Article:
After a day of headlines reiterating the government’s predictions of how unpleasant it’s all about to get for everyone, Monday evening’s Royal Academy of Engineering awards was a welcome tonic.
While the talk in Westminster was of savage spending cuts, just a few miles away the cavernous opulence of London’s Guildhall echoed to more optimistic conversation of growth, opportunity and ingenuity.
The shortlisted entries for the academy’s MacRobert award – spanning some of the key areas of UK engineering expertise – did little to dent the mood. And the winning entry – Inmarsat’s Broadband Global Area Network service (BGAN) – was a potent reminder not just of the UK’s great expertise in space technology, but also of the role that the highest of high technology can often play in addressing some of our most fundamental challenges. The system was used to coordinate aid efforts in the aftermath of January’s Haiti earthquake.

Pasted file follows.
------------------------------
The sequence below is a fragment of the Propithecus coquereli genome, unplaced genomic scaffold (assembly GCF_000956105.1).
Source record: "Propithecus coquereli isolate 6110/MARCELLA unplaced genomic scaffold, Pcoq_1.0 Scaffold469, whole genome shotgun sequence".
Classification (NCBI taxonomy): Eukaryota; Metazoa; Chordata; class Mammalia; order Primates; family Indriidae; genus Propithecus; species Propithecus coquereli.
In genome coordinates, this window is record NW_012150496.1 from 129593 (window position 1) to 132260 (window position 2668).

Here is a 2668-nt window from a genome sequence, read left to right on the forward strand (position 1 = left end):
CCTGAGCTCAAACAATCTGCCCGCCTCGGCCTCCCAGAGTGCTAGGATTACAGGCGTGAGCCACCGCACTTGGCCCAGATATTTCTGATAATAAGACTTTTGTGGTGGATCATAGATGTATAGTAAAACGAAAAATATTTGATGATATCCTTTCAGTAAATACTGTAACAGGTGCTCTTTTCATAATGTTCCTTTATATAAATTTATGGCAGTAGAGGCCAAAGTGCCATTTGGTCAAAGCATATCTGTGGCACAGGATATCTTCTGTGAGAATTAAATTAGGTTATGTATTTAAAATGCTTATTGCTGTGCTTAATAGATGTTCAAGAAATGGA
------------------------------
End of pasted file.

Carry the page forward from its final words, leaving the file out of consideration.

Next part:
But at events like this, it’s sometimes the off-the-record comments and anecdotes that provide most telling snapshot of the state of industry and the dinner-table chit-chat was unremittingly positive.
It is of course a subjective view – coloured by the bonhomie of a big occasion – but if there’s a message to be distilled from the engineers gathered at Monday’s event it is that the UK possesses the skills, technology and expertise to address some of its biggest challenges, create wealth for the economy and lead the world. One of the few positives to come from the financial downturn was an acknowledgement at the highest level of the importance of engineering. In the desire to slash the deficit it would be a grave mistake to pull the rug from the UK’s burgeoning areas of expertise.